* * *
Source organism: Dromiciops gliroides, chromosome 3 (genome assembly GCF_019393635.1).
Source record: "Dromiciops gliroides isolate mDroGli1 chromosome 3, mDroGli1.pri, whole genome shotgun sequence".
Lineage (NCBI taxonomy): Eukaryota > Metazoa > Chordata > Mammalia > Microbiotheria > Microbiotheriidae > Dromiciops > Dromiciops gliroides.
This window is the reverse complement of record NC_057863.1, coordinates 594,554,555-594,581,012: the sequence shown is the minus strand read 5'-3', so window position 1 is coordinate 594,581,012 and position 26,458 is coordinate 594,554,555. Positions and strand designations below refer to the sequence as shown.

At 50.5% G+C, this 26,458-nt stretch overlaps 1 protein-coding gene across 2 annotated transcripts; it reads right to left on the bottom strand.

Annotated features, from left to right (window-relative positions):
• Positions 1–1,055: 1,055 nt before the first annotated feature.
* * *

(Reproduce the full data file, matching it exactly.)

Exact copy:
Source organism: Dromiciops gliroides, chromosome 3 (genome assembly GCF_019393635.1).
Source record: "Dromiciops gliroides isolate mDroGli1 chromosome 3, mDroGli1.pri, whole genome shotgun sequence".
Lineage (NCBI taxonomy): Eukaryota > Metazoa > Chordata > Mammalia > Microbiotheria > Microbiotheriidae > Dromiciops > Dromiciops gliroides.
This window is the reverse complement of record NC_057863.1, coordinates 594,554,555-594,581,012: the sequence shown is the minus strand read 5'-3', so window position 1 is coordinate 594,581,012 and position 26,458 is coordinate 594,554,555. Positions and strand designations below refer to the sequence as shown.

At 50.5% G+C, this 26,458-nt stretch overlaps 1 protein-coding gene across 2 annotated transcripts; it reads right to left on the bottom strand.

Annotated features, from left to right (window-relative positions):
• Positions 1–1,055: 1,055 nt before the first annotated feature.